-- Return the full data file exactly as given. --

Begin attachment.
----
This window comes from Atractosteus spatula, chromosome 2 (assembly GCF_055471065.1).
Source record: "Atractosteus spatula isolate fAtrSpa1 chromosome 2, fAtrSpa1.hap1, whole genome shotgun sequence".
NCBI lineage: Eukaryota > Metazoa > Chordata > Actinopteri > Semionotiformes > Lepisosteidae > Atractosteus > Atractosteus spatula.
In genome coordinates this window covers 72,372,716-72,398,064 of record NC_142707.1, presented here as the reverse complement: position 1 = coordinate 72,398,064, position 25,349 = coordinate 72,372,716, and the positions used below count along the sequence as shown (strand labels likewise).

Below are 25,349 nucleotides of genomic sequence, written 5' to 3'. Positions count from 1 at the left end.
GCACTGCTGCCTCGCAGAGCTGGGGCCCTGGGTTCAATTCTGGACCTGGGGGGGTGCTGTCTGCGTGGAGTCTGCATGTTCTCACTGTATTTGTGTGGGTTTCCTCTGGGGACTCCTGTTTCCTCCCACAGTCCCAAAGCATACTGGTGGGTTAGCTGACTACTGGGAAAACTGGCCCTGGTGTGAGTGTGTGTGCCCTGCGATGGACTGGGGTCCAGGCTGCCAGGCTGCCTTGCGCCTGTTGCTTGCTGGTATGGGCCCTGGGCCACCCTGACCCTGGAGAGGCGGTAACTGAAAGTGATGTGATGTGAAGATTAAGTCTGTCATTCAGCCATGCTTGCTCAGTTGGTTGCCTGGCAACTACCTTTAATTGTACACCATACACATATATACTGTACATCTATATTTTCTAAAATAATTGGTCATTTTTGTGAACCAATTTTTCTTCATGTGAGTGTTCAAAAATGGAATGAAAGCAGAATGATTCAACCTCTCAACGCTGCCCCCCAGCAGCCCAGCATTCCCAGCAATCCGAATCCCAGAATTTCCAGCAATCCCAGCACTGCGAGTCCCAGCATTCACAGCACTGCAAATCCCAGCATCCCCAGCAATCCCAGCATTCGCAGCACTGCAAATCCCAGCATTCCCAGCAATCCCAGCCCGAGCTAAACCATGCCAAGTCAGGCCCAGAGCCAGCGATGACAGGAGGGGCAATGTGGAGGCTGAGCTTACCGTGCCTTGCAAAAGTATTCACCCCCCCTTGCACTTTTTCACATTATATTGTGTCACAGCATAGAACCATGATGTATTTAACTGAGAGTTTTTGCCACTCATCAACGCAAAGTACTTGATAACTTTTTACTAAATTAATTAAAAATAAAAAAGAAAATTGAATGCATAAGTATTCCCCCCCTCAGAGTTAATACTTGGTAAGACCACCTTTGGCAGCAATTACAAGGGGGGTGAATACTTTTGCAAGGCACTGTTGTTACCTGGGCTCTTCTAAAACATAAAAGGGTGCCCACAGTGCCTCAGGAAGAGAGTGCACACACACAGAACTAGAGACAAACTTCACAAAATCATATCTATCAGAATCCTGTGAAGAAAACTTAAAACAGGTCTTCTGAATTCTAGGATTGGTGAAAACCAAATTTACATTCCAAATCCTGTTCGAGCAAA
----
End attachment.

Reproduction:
This window comes from Atractosteus spatula, chromosome 2 (assembly GCF_055471065.1).
Source record: "Atractosteus spatula isolate fAtrSpa1 chromosome 2, fAtrSpa1.hap1, whole genome shotgun sequence".
NCBI lineage: Eukaryota > Metazoa > Chordata > Actinopteri > Semionotiformes > Lepisosteidae > Atractosteus > Atractosteus spatula.
In genome coordinates this window covers 72,372,716-72,398,064 of record NC_142707.1, presented here as the reverse complement: position 1 = coordinate 72,398,064, position 25,349 = coordinate 72,372,716, and the positions used below count along the sequence as shown (strand labels likewise).

Below are 25,349 nucleotides of genomic sequence, written 5' to 3'. Positions count from 1 at the left end.
GCACTGCTGCCTCGCAGAGCTGGGGCCCTGGGTTCAATTCTGGACCTGGGGGGGTGCTGTCTGCGTGGAGTCTGCATGTTCTCACTGTATTTGTGTGGGTTTCCTCTGGGGACTCCTGTTTCCTCCCACAGTCCCAAAGCATACTGGTGGGTTAGCTGACTACTGGGAAAACTGGCCCTGGTGTGAGTGTGTGTGCCCTGCGATGGACTGGGGTCCAGGCTGCCAGGCTGCCTTGCGCCTGTTGCTTGCTGGTATGGGCCCTGGGCCACCCTGACCCTGGAGAGGCGGTAACTGAAAGTGATGTGATGTGAAGATTAAGTCTGTCATTCAGCCATGCTTGCTCAGTTGGTTGCCTGGCAACTACCTTTAATTGTACACCATACACATATATACTGTACATCTATATTTTCTAAAATAATTGGTCATTTTTGTGAACCAATTTTTCTTCATGTGAGTGTTCAAAAATGGAATGAAAGCAGAATGATTCAACCTCTCAACGCTGCCCCCCAGCAGCCCAGCATTCCCAGCAATCCGAATCCCAGAATTTCCAGCAATCCCAGCACTGCGAGTCCCAGCATTCACAGCACTGCAAATCCCAGCATCCCCAGCAATCCCAGCATTCGCAGCACTGCAAATCCCAGCATTCCCAGCAATCCCAGCCCGAGCTAAACCATGCCAAGTCAGGCCCAGAGCCAGCGATGACAGGAGGGGCAATGTGGAGGCTGAGCTTACCGTGCCTTGCAAAAGTATTCACCCCCCCTTGCACTTTTTCACATTATATTGTGTCACAGCATAGAACCATGATGTATTTAACTGAGAGTTTTTGCCACTCATCAACGCAAAGTACTTGATAACTTTTTACTAAATTAATTAAAAATAAAAAAGAAAATTGAATGCATAAGTATTCCCCCCCTCAGAGTTAATACTTGGTAAGACCACCTTTGGCAGCAATTACAAGGGGGGTGAATACTTTTGCAAGGCACTGTTGTTACCTGGGCTCTTCTAAAACATAAAAGGGTGCCCACAGTGCCTCAGGAAGAGAGTGCACACACACAGAACTAGAGACAAACTTCACAAAATCATATCTATCAGAATCCTGTGAAGAAAACTTAAAACAGGTCTTCTGAATTCTAGGATTGGTGAAAACCAAATTTACATTCCAAATCCTGTTCGAGCAAA